WC Varones

Don't lend your hand to raise no flag atop no ship of fools

Robert Reich: America is Doomed!

My new BFF Robert Reich:
The only way many of today's jobless are likely to retain their jobs [???] or get new ones is by settling for much lower wages and benefits. The official unemployment numbers hide the extent to which American workers are already on this downward path. But if you look at income data you'll see the drop.

Among those with jobs, more and more have accepted lower pay and benefits as a condition for keeping them. Or they have lost higher-paying jobs and are now in new ones that pay less. Or new hires are paid far lower wages than the old. (In January, Ford Motor Co. announced that it would add 1,200 jobs at its Chicago assembly plant but didn't trumpet that the new workers will be paid half of what current workers were paid when they began.) Or they have become consultants or temporary workers whose pay is unsteady and benefits nonexistent.

This shift also helps explain why the unemployment rate for Americans with college degrees is now only 5%, while it is 10.5% for those with only a high-school degree, and 15.6% for Americans with less than a high-school diploma. The jobs of well-educated Americans, although hardly immune to foreign outsourcing and technological displacement, have been less vulnerable to these trends than the jobs of Americans with fewer years of education.

The likelihood, therefore, is that as the economy struggles to recover and today's jobless begin to find work, the median wage will continue to fall—as it did between 2001 and 2007, during the last so-called recovery.

More Americans will be working, but for pay they consider inadequate. The approaching recovery will be tepid because so many people will lack the money needed to buy all the goods and services the economy can produce.

Americans will once again be employed, but they will also be back on the downward escalator of declining pay they rode before the Great Recession.

Despite the oxymoron in the first sentence, Reich is right. There are far too many jobless and wages are still too high. Wage deflation is likely inevitable, but it would be a lot more tolerable if Obama and Bernanke weren't hell-bent on creating housing, food, and energy inflation.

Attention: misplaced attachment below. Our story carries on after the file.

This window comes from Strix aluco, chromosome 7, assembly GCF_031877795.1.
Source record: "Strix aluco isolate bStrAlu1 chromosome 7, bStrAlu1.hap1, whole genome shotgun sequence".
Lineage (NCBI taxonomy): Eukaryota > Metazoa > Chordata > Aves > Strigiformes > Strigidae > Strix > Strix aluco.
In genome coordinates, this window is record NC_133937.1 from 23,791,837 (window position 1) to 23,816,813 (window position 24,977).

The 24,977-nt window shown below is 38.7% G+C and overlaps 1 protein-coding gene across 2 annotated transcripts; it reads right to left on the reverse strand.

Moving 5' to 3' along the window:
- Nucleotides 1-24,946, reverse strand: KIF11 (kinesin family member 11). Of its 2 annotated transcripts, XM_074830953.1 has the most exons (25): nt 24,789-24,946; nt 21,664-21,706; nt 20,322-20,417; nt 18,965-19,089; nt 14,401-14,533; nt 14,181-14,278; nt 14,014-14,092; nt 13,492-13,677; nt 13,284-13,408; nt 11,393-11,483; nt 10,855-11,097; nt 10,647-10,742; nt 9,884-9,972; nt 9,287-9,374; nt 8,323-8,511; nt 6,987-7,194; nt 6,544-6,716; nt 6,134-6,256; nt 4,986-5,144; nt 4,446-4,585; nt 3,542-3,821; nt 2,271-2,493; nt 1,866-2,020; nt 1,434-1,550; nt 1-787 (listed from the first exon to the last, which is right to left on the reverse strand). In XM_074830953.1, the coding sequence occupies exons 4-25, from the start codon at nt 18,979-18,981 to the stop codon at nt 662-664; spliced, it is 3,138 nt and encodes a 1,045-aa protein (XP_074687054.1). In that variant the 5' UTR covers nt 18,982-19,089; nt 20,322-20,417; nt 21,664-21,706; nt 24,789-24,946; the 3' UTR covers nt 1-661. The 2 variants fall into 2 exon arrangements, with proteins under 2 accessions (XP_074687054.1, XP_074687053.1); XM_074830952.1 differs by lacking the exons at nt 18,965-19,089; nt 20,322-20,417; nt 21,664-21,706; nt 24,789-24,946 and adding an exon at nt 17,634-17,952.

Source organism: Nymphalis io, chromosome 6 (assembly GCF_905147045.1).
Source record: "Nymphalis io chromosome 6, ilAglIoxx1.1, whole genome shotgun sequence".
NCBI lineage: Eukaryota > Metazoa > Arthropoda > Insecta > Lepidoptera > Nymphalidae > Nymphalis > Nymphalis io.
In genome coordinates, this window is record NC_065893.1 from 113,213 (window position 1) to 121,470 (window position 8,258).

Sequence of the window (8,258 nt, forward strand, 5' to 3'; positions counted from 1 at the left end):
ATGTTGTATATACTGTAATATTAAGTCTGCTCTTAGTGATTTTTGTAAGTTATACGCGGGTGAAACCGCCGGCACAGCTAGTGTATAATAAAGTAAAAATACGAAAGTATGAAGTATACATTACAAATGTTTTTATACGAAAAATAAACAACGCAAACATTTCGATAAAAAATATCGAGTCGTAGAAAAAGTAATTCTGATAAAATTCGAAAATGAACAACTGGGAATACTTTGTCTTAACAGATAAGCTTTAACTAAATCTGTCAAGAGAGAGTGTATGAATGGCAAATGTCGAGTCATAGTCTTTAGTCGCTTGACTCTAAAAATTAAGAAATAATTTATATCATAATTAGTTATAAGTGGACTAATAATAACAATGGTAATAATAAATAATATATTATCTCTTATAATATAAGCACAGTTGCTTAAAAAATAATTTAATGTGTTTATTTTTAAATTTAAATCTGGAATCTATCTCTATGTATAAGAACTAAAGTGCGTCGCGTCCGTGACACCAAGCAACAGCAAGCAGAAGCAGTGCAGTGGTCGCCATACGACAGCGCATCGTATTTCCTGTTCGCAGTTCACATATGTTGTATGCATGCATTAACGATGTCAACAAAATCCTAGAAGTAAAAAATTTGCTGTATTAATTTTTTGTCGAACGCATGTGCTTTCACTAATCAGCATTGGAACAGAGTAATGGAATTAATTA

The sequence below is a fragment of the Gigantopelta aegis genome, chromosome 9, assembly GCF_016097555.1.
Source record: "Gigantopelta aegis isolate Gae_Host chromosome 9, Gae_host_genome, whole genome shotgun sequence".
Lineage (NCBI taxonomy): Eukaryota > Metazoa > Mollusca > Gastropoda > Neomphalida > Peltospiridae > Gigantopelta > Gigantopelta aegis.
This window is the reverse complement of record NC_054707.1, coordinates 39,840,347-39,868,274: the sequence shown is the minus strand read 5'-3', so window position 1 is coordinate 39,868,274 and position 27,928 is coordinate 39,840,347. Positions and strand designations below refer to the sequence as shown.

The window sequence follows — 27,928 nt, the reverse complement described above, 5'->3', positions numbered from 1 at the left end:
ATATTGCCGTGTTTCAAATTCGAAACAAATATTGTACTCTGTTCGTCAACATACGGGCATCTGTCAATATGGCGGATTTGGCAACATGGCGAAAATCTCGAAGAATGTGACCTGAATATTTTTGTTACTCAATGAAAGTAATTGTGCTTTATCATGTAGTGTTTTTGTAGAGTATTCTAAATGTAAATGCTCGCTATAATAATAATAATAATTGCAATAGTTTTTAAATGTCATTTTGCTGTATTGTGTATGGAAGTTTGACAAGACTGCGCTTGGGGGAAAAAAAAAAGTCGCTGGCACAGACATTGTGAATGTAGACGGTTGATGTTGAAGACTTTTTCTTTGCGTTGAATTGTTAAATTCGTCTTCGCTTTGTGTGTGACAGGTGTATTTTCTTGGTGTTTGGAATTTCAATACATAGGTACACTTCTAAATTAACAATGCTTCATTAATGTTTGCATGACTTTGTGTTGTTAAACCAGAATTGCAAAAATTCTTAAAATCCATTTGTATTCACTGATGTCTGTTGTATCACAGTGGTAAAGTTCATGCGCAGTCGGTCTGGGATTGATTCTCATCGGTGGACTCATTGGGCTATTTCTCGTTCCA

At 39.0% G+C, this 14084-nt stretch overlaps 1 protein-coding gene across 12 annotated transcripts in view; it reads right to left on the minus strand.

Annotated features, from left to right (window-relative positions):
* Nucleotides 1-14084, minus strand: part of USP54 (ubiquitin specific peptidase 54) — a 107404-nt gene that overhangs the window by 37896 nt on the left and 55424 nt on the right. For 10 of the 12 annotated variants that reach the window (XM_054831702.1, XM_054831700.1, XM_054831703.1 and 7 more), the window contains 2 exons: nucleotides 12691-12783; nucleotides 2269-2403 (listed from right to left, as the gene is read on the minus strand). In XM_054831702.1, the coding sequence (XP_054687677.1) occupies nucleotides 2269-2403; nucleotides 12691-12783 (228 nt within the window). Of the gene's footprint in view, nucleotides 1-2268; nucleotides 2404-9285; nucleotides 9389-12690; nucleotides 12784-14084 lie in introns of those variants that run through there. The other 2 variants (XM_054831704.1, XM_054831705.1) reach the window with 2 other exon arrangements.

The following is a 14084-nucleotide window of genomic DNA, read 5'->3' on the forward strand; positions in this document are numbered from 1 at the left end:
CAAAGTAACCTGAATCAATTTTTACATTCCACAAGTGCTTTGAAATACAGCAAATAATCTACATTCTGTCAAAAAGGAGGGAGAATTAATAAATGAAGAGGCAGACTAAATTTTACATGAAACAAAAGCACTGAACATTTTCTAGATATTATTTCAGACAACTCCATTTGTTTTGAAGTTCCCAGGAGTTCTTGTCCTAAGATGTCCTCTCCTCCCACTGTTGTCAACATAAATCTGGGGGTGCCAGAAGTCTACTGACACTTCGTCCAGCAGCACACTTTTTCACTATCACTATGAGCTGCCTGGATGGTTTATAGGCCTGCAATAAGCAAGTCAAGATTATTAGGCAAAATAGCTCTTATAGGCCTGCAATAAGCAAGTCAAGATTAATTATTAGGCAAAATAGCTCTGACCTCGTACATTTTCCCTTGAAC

6 comments:

angryfutureexpat said...

If you're going to do inflation, you need to do it the right way, otherwise it's just an economically ineffective jerk off and another way to transfer wealth from the middle class to the connected classes.

The dwarf speaks the truth.

W.C. Varones said...

How do you do it the right way, though?

How do you cause wage inflation without causing food and energy inflation?

I think it's impossible for the Dirty Fed to do. The Dirty Fed will only cause more asset bubbles and misery.

Perhaps the government should change the tax structure to penalize 2-income families. If you pressure 1/2 the population to drop out of the workforce, that would help with the excess labor supply.

Dean said...

I'm thinking that the first sentence is actually a condemnation of minimum wage laws, whether Reich realizes it or not.

FrackWit said...

...and remember, kids, that there's only inflation if you have to eat, drive anywhere, or use electricity or heating oil.

angryfutureexpat said...

A money financed tax cut, or tax credit.

Traditional monetary policy won't work in this type of environment because the "inflation" isn't being passed through in the form of wages (or small business profits - pretty much the same thing), which is what needs to happen if we're trying to inflate away debt. You need to simply give people money. Here are a couple post about inflation done right.

http://angryfutureexpat.wordpress.com/2010/02/18/imf-calls-for-inflation-i-say-about-fucking-time-assholes/

http://angryfutureexpat.wordpress.com/2010/03/31/yo-ben-wheres-your-fucking-helicopter-i-needs-me-some-inflation/

W.C. Varones said...

Good idea. Print a trillion dollars and send it out as tax refunds.

Much better idea than the $700+ billion porkulus bill that didn't reach the people and was borrowed, not printed.

You'd probably have to get rid of the Dirty Fed as they don't have the mechanism or the will to do it. Congress would actually have to go back to its Constitutional duty to control the money supply:

Section 8 - Powers of Congress

[...] To coin Money, regulate the Value thereof, and of foreign Coin, and fix the Standard of Weights and Measures;


Now I don't see where it says to create a Dirty Fed and let them blow bubbles to enrich Goldman Sachs, but maybe that's one of those "penumbras."

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